What Sculpture Might Have Looked Like on Day 1

One of the casualties of culture, brought about by the ascendance of the Dadaist esthetic, is the devaluation of artistic

One of the casualties of culture, brought about by the ascendance of the Dadaist esthetic, is the devaluation of artistic tradition. For many contemporary artists, tradition is not a vital fund of inspiration and a continuum with which to be engaged. It is, instead, a grab bag of stylistic markers to be exploited at will. This phenomenon-the tradition, as it were, of no tradition-has resulted in a scene notable for its dearth of historical consciousness.

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After having spent an afternoon with a group of artists and dealers, a critic told me of his astonishment in learning that history in the art world doesn’t extend much beyond Andy Warhol. Given this signpost, Jasper Johns achieves old-master status, and Marcel Duchamp is transformed into, if not God, then the sole pseudo-deity to whom postmodernists will readily bow down.

Which isn’t to say that there aren’t artists for whom tradition is still a profound resource to be reckoned with-and sustained. Such an artist is the sculptor William Tucker, whose work is at the McKee Gallery. Mr. Tucker’s work consists of nubbly and craggy monoliths. At first glance, the pieces look vague and lethargic-proverbial lumps of clay or, in this case, plaster. As one spends time with the sculptures, however, an underlying vitality-a muscular logic-divulges itself and they begin to stir, flex and declare themselves.

The figurative connotations of Mr. Tucker’s rocklike entities are unambiguous: We recognize the torso in the towering behemoth that is Pomona (1999) and the tragicomic portrait heads of the smaller bronzes. Even the lumpiest of the artist’s works, the pensive Homage to Rodin (Bibi) (1999), is charged with body language that is particular and emphatic. Yet these figures are never explicitly defined. There’s an intriguing-and quietly dramatic-détente in Mr. Tucker’s art between specificity and amorphousness, representation and material fact, contingency and independence.

The metamorphic character of these hulks make them appear as if they had achieved their fruition independent of the artist’s hand. Of course, the artist’s hand is evident everywhere on these pieces-one critic described Mr. Tucker’s working method as “two-fisted”-and it is an indication of his sculptural faculty that they achieve a primordial autonomy. By subsuming the history of his chosen medium-from Minimalism on back to Rodin and further back to ancient Greece-Mr. Tucker posits what sculpture might have looked like on Day 1.

On paper, this endeavor sounds preposterous. Yet Mr. Tucker imagines-and, more importantly, gives shape to-possibilities deeply rooted within tradition. In our age of diminished expectations, such heroic ambition is uncharacteristic-or self-aggrandizing. Mr. Tucker consummates such ambition with mastery and modesty. His sculpture is a bracing reminder of how encompassing the life of art can be. William Tucker is at the McKeeGallery,745 Fifth Avenue at 57th Street, until Dec. 11.

naum Gabo: Back to the Future

In August 1920, the sculptor Naum Gabo (1890-1977) drafted the Realistic Manifesto , a signal document in the history of abstraction in revolutionary Russia and, for that matter, 20th-century art. Gabo’s manifesto was written in response to a conflict of opinion among the Soviet avant-garde as to the role art should play in shaping the revolution. In contrast to Soviet-brand constructivism, which denigrated fine art in favor of industrial and commercial design, Gabo made a case for an art predicated in science and spirit, one emblematic of the “unfolding epoch of human history.” His vision was not one of conformity and politics, but of individuality and esthetics.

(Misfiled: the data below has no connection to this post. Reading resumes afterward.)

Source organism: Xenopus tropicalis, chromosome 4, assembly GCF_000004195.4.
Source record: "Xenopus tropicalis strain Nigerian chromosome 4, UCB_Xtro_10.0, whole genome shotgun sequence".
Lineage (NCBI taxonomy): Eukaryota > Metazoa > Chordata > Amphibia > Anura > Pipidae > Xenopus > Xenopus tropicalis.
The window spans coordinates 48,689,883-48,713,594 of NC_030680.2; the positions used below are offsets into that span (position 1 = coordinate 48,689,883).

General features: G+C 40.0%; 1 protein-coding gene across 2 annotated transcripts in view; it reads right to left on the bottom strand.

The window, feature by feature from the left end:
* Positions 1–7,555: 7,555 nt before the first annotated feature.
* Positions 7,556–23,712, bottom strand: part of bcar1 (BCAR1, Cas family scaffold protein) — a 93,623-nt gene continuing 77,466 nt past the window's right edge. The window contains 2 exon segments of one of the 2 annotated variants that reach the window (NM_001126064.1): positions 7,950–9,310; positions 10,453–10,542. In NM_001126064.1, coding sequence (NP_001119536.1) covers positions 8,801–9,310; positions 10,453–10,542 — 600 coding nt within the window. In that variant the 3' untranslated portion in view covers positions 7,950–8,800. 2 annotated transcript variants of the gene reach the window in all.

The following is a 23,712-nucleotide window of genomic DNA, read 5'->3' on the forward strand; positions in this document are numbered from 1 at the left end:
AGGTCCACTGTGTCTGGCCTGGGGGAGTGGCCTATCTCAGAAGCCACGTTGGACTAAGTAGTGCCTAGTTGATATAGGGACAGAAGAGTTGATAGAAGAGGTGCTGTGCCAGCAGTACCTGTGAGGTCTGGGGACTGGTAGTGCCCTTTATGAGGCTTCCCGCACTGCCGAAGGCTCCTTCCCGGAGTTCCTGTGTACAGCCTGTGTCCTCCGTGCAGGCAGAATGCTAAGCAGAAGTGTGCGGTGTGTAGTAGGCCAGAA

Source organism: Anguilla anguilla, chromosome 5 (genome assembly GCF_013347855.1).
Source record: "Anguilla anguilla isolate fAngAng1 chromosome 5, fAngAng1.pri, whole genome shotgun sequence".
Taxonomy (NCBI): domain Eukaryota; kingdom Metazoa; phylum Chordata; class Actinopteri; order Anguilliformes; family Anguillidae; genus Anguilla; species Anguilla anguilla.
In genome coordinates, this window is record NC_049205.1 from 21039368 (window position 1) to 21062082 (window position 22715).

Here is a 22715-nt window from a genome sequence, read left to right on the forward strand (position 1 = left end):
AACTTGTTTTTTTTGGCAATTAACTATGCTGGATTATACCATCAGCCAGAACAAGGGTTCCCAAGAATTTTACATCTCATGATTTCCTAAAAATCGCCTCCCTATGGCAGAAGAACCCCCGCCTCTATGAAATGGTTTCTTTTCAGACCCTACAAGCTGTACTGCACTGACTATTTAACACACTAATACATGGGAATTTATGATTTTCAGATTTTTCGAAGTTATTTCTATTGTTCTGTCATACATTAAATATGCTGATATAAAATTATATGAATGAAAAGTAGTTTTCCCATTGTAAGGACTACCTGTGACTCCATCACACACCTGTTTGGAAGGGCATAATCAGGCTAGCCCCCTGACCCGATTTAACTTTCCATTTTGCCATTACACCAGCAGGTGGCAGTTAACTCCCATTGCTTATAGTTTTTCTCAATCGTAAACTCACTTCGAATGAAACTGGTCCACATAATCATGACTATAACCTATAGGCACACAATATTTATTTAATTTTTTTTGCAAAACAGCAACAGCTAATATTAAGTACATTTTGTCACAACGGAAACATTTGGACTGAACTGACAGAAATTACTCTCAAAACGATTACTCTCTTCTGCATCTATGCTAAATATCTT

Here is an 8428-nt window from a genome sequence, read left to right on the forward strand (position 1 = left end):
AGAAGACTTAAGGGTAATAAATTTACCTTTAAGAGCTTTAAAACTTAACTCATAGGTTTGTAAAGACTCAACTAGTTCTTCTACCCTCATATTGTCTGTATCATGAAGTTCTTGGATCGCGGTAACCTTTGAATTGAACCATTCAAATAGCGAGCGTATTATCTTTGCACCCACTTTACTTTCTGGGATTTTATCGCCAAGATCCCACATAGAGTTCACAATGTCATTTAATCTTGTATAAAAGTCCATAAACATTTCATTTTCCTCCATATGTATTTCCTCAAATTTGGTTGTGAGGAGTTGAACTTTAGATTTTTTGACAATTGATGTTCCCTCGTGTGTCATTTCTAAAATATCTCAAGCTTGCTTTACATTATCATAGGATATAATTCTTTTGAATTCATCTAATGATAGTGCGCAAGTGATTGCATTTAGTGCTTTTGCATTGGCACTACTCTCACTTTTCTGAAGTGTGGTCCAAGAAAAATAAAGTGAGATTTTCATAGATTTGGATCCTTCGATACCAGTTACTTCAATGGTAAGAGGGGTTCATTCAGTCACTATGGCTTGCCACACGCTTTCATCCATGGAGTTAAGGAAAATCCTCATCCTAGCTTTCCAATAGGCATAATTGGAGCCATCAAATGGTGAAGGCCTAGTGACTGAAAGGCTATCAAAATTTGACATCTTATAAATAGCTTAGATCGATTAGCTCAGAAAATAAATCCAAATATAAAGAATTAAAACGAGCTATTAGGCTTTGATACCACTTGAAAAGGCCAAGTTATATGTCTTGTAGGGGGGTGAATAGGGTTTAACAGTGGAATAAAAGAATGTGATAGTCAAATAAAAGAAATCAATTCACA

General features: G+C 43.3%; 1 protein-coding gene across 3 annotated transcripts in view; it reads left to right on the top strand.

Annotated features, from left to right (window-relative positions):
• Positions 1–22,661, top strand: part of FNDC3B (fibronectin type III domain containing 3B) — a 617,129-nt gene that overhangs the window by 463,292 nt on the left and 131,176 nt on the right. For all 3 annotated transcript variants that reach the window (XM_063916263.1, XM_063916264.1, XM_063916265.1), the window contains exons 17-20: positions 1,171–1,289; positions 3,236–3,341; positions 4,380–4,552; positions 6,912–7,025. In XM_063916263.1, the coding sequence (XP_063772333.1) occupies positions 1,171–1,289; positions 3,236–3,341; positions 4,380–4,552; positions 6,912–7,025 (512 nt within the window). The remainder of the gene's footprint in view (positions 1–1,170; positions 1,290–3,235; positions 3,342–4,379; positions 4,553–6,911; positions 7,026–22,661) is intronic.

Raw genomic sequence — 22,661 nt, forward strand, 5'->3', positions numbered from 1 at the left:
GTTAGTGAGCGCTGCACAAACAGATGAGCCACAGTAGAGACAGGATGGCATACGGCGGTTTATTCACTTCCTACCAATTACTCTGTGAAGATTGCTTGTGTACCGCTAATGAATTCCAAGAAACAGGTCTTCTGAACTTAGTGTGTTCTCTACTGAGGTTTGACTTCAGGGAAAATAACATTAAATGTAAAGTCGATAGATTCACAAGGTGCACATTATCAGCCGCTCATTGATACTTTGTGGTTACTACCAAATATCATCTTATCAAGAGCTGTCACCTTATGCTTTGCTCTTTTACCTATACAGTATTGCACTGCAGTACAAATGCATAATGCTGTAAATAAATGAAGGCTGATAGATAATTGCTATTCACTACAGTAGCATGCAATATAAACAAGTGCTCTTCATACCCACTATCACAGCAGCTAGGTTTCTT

When it became clear that his brand of “realism” was no longer a welcome component of the revolution, Gabo defected from Russia in 1922. (Gabo moved to Berlin and, later, Paris; he eventually settled in the United States.) Twenty-two years later, the artist wrote that the “absoluteness and exactitude of my lines, shapes and forms” communicate “the rhythms and the state of mind I would wish the world to be in.” Throughout his life, Gabo’s sculpture was marked by an optimistic futurism.

Which goes some way in explaining why most of the sculptures featured in the exhibition Naum Gabo: Pioneer of Abstract Sculpture , at Pace Wildenstein gallery, haven’t aged very well. Or, to be more precise, it is those sculptures that date closer to our own time that have the sterile air of cliché. Early pieces like Constructed Head No. 3 (Head in a Corner Niche) (1917) and Construction in Space With Balance on Two Points (circa 1924-25) hum with the fervor of revolution-artistic revolution, that is. In these works, the heady atmosphere of Modernism still resonates. The latter piece, in particular, with its intersection of transparent and solid planes, has a dynamism that renders it all but airborne.

Gabo’s later work, on the other hand, is decidedly earthbound, although it is never less than accomplished. Only a sculptor of considerable gifts, after all, could be responsible for objects as perfect and bland as Bronze Spheric Theme (Variation) (1964-66) or Construction in Space: Suspended (1965). Gabo’s quest for an art that would exemplify the philosophical temper of a technological age ultimately led to expert recapitulations of Modernist innovation. His work became, in a sense, stuck in the future.

This exhibition is worth a visit to anyone interested in the history of modem art. But there is another show yet to be organized, one that will better clarify the pivotal achievement of this “pioneer.” Naum Gabo: Pioneer of Abstract Sculpture is at Pace Wildenstein, 32 East 57th Street, until Dec. 11.

What Sculpture Might Have Looked Like on Day 1